Always the perfectionist, Löw then sought ways to fine-tune things even further in qualifying for the 2010 FIFA World Cup in South Africa. By picking the team based on form rather than reputation, a pool of competitive and highly motivated players began to develop; instead of seeing the coach turn to a reserve cadre of journeymen as has been the case ten years before, an injury would be seen as an opportunity by younger players champing at the bit to play in the Schwarz und Weiß. While friendly matches were often used to blood youngsters, the full tactical treatment was applied to the more serious competitive fixtures. In what might have been seen as a tough qualifying group that included a Russian side that had impressed at Euro 2008, Löw and Flick engineered a successful and undefeated campaign.
During the qualifying campaign Löw also displayed another side to his personality and management style: he had made his reputation as man who was open and receptive to ideas, but he soon showed that he also didn’t take any nonsense from his players. While he was happy to provide his squad with more latitude in their thinking on and off the pitch, it was also clear that he was a boss who demanded complete respect from his charges. This was best illustrated by the case involving striker Kevin Kurányi, whose petulant stomp-off after being left on the bench against Russia was met with the ultimate sanction. It didn’t matter to Löw if Kurányi was the Bundesliga’s top goalscorer, the sponsors’ favourite or even the King of Siam – he made it patently clear that there was no place for boat-rockers on his squad.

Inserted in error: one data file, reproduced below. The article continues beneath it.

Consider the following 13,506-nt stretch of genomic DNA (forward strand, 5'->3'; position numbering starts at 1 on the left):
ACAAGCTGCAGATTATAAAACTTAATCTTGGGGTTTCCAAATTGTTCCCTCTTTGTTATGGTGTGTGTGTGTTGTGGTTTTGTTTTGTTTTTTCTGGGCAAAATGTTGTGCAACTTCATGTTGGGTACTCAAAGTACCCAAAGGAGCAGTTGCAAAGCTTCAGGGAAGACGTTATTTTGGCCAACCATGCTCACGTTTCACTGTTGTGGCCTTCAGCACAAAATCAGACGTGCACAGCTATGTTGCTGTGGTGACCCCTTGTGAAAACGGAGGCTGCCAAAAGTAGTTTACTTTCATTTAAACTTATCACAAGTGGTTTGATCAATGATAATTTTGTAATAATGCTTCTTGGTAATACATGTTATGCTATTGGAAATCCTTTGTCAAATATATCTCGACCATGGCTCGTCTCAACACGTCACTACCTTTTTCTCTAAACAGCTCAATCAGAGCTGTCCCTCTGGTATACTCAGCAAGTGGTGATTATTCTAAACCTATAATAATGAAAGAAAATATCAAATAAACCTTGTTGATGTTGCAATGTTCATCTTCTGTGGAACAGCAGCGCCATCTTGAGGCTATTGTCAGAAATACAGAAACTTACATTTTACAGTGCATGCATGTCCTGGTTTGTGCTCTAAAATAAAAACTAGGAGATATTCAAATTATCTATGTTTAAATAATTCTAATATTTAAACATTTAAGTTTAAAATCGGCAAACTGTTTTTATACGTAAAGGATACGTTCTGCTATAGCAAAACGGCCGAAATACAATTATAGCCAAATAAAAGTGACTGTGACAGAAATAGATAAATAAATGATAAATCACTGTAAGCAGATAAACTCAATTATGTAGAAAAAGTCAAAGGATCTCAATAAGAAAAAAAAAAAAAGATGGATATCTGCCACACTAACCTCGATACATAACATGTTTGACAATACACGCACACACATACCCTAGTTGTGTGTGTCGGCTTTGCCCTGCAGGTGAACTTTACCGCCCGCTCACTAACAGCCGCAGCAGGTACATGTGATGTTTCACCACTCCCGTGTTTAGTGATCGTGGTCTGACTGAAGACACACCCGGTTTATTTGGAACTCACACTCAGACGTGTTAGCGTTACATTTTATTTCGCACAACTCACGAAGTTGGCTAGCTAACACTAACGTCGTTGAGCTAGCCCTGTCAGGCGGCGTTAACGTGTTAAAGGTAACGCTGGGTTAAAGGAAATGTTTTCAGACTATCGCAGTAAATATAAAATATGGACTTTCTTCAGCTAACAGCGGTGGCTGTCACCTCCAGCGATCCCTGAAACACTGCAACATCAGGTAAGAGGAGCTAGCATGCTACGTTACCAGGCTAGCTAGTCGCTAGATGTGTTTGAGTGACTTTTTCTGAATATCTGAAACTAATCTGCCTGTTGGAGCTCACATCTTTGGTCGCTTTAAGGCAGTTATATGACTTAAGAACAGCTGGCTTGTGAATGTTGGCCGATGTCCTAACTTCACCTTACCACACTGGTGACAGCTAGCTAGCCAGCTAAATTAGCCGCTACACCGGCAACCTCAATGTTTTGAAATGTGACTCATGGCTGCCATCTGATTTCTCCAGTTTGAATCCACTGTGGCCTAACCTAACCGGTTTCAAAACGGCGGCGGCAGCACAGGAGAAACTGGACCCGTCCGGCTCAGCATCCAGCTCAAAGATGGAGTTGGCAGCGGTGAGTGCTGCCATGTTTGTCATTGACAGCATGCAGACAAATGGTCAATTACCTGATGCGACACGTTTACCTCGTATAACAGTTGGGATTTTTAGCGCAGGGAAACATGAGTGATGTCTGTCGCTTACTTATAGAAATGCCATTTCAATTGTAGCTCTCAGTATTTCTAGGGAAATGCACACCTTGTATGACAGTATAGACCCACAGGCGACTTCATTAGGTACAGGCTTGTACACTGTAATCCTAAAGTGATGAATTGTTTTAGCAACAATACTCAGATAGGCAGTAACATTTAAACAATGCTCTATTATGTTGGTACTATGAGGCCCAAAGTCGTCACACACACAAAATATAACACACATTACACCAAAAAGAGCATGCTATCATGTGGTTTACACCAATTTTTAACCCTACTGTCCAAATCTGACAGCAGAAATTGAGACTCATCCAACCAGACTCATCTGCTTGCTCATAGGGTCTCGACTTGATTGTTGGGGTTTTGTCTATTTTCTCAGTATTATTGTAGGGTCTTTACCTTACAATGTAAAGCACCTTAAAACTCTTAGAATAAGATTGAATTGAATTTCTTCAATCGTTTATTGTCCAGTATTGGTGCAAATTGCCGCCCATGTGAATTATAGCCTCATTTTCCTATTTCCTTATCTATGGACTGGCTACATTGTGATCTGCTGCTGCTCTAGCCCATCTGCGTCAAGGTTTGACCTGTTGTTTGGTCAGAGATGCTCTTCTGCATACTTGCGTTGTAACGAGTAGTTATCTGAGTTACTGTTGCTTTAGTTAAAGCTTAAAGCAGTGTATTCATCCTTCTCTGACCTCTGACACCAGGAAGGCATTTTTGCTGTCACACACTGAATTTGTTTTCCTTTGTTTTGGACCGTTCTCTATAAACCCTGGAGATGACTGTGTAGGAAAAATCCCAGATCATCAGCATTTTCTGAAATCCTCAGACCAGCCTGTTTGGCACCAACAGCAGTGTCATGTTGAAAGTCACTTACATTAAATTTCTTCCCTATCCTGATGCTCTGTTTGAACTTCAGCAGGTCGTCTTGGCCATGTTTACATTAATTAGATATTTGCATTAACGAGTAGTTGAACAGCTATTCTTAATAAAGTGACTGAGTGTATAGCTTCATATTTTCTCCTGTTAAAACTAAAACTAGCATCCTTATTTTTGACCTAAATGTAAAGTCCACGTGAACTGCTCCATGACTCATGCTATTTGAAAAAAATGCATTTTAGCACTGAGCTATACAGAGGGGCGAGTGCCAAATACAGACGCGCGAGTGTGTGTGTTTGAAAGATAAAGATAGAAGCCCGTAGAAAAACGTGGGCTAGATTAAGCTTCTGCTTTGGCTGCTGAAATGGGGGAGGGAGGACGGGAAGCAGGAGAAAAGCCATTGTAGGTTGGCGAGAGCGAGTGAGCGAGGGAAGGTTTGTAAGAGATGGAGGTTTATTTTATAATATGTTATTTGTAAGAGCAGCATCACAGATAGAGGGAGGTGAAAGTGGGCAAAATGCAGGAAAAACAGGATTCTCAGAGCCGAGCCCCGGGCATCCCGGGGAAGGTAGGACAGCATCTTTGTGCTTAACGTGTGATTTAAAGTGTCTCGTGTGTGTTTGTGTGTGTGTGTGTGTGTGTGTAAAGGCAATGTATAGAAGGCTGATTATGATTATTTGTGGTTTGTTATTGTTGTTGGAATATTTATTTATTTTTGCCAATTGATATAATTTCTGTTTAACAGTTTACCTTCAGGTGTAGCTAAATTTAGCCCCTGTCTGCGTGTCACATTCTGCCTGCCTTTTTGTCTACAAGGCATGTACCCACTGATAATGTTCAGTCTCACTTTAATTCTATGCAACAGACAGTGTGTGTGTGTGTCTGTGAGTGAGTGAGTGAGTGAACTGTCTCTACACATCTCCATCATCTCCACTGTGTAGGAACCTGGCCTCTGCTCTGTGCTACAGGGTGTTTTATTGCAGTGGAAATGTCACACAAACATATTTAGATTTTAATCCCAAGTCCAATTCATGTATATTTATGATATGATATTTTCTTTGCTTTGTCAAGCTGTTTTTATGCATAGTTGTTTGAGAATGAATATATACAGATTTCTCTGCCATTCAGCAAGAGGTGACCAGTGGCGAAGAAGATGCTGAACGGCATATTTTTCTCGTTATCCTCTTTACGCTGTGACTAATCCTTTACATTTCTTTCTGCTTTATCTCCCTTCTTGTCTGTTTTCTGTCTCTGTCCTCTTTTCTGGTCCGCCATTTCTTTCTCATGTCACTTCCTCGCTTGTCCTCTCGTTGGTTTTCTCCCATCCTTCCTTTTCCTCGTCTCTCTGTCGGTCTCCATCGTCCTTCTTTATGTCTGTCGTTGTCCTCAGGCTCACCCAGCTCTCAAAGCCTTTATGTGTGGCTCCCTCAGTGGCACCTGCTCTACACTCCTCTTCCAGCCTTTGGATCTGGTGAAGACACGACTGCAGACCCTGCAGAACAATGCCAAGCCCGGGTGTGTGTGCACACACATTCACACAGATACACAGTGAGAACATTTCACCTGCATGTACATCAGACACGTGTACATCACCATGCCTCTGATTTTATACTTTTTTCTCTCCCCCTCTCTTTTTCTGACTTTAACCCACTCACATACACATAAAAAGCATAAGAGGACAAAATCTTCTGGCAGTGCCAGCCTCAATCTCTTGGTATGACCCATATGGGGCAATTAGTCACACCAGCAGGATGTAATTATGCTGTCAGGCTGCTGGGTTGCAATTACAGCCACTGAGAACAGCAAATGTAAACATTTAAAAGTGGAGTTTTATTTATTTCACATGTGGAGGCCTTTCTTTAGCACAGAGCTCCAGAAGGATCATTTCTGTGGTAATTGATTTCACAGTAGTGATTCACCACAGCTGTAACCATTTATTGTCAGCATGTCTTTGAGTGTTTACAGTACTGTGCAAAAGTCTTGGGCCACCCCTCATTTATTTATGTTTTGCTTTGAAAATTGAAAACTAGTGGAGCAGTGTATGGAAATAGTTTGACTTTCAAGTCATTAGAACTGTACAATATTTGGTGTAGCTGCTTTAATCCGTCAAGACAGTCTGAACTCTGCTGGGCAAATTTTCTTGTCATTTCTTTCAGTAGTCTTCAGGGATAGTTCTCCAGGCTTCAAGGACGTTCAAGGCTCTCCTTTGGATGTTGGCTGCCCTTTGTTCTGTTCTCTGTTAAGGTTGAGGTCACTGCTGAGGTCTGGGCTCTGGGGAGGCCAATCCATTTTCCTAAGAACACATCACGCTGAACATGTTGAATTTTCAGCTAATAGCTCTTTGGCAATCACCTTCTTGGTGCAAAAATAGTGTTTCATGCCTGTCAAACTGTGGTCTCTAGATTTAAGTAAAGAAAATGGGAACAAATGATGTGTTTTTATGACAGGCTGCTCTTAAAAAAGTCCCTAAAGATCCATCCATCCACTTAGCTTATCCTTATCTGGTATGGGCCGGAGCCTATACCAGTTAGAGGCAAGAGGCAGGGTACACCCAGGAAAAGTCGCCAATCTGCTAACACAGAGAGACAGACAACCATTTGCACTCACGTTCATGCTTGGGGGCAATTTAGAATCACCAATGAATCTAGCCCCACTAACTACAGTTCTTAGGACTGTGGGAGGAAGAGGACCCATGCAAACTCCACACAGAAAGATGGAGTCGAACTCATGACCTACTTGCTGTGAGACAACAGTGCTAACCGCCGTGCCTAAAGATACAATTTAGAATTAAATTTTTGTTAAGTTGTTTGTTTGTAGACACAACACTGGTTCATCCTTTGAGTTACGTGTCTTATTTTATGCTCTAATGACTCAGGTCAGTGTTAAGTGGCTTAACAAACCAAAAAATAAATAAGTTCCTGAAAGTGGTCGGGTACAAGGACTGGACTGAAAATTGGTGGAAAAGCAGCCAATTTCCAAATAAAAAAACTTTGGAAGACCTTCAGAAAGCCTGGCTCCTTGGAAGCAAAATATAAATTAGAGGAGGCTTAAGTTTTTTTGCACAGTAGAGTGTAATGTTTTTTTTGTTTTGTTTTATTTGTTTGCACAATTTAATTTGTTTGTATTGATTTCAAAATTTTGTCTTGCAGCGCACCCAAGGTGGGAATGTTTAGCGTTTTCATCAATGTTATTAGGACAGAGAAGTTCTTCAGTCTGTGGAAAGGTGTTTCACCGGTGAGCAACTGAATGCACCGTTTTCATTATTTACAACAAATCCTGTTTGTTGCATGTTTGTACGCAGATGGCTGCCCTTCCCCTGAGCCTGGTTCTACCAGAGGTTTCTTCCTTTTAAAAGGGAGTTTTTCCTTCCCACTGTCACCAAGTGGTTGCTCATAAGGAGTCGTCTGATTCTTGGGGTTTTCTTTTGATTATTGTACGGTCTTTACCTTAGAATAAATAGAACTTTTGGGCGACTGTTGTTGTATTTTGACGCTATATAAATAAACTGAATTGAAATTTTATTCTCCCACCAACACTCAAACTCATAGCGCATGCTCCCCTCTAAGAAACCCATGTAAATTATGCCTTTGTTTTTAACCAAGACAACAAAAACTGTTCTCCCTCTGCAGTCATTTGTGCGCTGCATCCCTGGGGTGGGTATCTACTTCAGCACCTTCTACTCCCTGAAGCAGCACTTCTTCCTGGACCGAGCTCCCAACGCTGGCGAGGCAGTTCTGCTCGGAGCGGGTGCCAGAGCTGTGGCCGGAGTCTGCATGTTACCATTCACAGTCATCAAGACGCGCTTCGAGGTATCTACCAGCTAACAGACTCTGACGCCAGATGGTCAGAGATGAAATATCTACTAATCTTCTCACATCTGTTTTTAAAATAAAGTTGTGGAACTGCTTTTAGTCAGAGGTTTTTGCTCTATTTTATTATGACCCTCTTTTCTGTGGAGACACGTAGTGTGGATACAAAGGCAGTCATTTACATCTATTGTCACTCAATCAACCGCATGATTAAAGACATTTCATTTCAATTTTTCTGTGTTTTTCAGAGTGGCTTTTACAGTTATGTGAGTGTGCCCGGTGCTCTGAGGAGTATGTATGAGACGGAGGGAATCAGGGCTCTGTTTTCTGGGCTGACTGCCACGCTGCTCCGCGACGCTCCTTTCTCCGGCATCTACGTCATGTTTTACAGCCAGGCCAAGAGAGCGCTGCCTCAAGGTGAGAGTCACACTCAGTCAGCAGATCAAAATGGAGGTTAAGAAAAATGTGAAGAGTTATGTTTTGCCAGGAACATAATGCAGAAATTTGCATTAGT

The World Cup finals in South Africa was to see yet another stunning chapter in this recent story of German football revival. As the tournament drew near and time was approaching for the squad of twenty-three players to be selected, injury struck. And again. And again. With less than a month to go, the squad were dropping like flies, culminating in the injury to midfield lynchpin and skipper Michael Ballack. In what was probably the biggest gamble in the history of German football, Jogi Löw did not look back to fading stars to fill the gaps and instead turned his eye to a raft of younger and less experienced players who previously had been on the fringe of the squad; in what proved to be an inspired piece of man-management, the dynamic Bayern München wingback Phillipp Lahm was named as Spielführer.